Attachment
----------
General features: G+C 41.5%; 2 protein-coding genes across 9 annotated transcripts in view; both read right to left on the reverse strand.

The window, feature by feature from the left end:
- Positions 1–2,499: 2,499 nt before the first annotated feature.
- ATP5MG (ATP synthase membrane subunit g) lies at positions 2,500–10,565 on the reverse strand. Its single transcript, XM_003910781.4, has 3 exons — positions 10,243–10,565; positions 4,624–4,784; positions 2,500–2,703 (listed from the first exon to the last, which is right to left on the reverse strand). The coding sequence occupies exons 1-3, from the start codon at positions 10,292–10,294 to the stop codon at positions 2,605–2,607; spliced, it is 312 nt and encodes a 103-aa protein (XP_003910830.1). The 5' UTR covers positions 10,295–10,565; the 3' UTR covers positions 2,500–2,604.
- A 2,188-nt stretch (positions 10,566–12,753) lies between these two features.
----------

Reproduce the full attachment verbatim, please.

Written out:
General features: G+C 41.5%; 2 protein-coding genes across 9 annotated transcripts in view; both read right to left on the reverse strand.

The window, feature by feature from the left end:
- Positions 1–2,499: 2,499 nt before the first annotated feature.
- ATP5MG (ATP synthase membrane subunit g) lies at positions 2,500–10,565 on the reverse strand. Its single transcript, XM_003910781.4, has 3 exons — positions 10,243–10,565; positions 4,624–4,784; positions 2,500–2,703 (listed from the first exon to the last, which is right to left on the reverse strand). The coding sequence occupies exons 1-3, from the start codon at positions 10,292–10,294 to the stop codon at positions 2,605–2,607; spliced, it is 312 nt and encodes a 103-aa protein (XP_003910830.1). The 5' UTR covers positions 10,295–10,565; the 3' UTR covers positions 2,500–2,604.
- A 2,188-nt stretch (positions 10,566–12,753) lies between these two features.